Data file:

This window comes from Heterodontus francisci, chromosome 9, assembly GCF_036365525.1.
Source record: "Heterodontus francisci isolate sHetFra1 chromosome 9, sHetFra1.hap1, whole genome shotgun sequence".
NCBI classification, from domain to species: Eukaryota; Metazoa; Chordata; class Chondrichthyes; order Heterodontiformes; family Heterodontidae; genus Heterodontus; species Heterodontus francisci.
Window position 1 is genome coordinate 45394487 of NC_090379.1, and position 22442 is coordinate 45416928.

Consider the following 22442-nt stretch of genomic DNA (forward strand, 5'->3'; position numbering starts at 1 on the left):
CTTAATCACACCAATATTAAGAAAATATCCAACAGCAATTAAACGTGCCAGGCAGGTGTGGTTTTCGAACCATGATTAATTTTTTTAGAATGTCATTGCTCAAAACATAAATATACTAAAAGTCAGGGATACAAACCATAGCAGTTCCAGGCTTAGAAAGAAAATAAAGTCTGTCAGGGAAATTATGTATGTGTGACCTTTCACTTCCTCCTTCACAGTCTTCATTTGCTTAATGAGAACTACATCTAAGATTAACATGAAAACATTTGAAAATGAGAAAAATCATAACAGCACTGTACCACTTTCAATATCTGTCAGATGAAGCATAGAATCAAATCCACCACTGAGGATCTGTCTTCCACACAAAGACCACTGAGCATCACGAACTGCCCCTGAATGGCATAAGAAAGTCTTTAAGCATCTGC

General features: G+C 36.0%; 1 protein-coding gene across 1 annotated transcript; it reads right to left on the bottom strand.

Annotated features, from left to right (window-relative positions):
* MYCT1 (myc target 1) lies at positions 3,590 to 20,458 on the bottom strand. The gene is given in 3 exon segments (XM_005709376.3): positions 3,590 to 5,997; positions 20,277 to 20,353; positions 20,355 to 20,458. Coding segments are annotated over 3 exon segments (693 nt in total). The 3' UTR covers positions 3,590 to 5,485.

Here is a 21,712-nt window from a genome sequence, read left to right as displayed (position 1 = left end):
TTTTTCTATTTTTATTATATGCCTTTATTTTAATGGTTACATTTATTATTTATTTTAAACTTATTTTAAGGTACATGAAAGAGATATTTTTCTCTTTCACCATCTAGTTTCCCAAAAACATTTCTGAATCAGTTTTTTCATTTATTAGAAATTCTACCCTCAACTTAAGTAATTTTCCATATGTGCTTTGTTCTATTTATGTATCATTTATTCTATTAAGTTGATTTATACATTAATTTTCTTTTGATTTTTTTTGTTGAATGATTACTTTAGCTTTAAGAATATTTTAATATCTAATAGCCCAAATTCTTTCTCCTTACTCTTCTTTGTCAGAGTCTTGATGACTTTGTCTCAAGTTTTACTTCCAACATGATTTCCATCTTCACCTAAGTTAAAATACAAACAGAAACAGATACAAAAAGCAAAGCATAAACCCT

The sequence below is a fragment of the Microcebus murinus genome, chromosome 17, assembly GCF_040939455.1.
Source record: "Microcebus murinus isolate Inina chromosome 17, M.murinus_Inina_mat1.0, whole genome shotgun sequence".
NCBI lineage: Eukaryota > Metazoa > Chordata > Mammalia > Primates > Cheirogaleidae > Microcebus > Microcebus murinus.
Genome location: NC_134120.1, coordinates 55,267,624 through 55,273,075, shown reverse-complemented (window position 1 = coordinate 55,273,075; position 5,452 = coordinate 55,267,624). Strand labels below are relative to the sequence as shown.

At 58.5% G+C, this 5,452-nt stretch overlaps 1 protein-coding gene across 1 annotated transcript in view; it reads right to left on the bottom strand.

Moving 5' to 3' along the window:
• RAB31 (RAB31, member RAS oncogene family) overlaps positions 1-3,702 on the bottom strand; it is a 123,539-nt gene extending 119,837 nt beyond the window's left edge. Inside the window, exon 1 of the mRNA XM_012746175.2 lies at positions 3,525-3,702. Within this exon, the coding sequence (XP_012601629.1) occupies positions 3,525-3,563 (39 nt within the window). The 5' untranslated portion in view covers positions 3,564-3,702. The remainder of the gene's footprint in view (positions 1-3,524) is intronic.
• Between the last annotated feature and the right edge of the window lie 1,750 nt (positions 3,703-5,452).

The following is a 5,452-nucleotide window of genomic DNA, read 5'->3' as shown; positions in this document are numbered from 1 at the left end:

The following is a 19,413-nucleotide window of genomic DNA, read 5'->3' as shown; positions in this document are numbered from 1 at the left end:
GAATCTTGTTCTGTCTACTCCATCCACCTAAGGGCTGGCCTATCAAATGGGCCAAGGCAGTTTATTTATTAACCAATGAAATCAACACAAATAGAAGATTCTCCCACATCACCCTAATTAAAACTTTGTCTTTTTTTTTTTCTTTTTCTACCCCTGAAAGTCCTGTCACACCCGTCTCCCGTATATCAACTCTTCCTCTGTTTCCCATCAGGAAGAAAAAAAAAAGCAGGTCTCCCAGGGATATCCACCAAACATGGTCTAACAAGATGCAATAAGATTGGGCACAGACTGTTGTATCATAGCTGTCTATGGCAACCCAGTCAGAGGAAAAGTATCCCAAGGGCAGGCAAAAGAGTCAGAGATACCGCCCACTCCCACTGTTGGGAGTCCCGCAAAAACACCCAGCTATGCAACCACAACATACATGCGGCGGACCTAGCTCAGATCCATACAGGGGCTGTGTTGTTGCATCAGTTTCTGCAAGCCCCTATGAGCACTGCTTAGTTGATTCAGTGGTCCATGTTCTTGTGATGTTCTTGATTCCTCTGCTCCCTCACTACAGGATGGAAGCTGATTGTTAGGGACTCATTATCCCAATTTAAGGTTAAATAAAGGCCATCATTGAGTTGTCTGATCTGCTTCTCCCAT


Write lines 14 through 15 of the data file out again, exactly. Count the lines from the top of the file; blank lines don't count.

NCBI lineage: Eukaryota > Metazoa > Chordata > Mammalia > Primates > Cheirogaleidae > Microcebus > Microcebus murinus.
Genome location: NC_134120.1, coordinates 55,267,624 through 55,273,075, shown reverse-complemented (window position 1 = coordinate 55,273,075; position 5,452 = coordinate 55,267,624). Strand labels below are relative to the sequence as shown.